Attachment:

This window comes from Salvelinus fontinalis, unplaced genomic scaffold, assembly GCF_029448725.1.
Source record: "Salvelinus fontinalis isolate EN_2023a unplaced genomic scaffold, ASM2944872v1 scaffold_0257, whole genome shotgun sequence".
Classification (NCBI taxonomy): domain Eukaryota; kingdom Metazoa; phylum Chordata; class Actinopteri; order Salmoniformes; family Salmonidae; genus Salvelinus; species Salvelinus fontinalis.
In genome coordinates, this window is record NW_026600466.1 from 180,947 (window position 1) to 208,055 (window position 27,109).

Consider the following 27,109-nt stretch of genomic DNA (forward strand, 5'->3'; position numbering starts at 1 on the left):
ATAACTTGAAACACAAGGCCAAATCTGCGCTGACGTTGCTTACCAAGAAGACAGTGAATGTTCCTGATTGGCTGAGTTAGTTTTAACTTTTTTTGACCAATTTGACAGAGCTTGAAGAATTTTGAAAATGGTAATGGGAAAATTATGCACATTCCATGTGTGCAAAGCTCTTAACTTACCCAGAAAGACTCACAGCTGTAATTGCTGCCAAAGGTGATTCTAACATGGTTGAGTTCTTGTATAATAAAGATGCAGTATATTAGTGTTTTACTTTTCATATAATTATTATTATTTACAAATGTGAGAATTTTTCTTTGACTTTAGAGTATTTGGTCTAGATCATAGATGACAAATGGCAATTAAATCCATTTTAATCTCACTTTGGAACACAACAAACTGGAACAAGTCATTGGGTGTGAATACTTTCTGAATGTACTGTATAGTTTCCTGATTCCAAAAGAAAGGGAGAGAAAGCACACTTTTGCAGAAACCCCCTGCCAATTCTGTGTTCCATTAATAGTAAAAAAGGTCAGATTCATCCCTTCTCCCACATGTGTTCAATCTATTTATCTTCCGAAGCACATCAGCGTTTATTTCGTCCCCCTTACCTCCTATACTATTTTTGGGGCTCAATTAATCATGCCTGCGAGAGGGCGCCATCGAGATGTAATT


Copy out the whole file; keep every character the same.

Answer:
This window comes from Salvelinus fontinalis, unplaced genomic scaffold, assembly GCF_029448725.1.
Source record: "Salvelinus fontinalis isolate EN_2023a unplaced genomic scaffold, ASM2944872v1 scaffold_0257, whole genome shotgun sequence".
Classification (NCBI taxonomy): domain Eukaryota; kingdom Metazoa; phylum Chordata; class Actinopteri; order Salmoniformes; family Salmonidae; genus Salvelinus; species Salvelinus fontinalis.
In genome coordinates, this window is record NW_026600466.1 from 180,947 (window position 1) to 208,055 (window position 27,109).

Consider the following 27,109-nt stretch of genomic DNA (forward strand, 5'->3'; position numbering starts at 1 on the left):
ATAACTTGAAACACAAGGCCAAATCTGCGCTGACGTTGCTTACCAAGAAGACAGTGAATGTTCCTGATTGGCTGAGTTAGTTTTAACTTTTTTTGACCAATTTGACAGAGCTTGAAGAATTTTGAAAATGGTAATGGGAAAATTATGCACATTCCATGTGTGCAAAGCTCTTAACTTACCCAGAAAGACTCACAGCTGTAATTGCTGCCAAAGGTGATTCTAACATGGTTGAGTTCTTGTATAATAAAGATGCAGTATATTAGTGTTTTACTTTTCATATAATTATTATTATTTACAAATGTGAGAATTTTTCTTTGACTTTAGAGTATTTGGTCTAGATCATAGATGACAAATGGCAATTAAATCCATTTTAATCTCACTTTGGAACACAACAAACTGGAACAAGTCATTGGGTGTGAATACTTTCTGAATGTACTGTATAGTTTCCTGATTCCAAAAGAAAGGGAGAGAAAGCACACTTTTGCAGAAACCCCCTGCCAATTCTGTGTTCCATTAATAGTAAAAAAGGTCAGATTCATCCCTTCTCCCACATGTGTTCAATCTATTTATCTTCCGAAGCACATCAGCGTTTATTTCGTCCCCCTTACCTCCTATACTATTTTTGGGGCTCAATTAATCATGCCTGCGAGAGGGCGCCATCGAGATGTAATT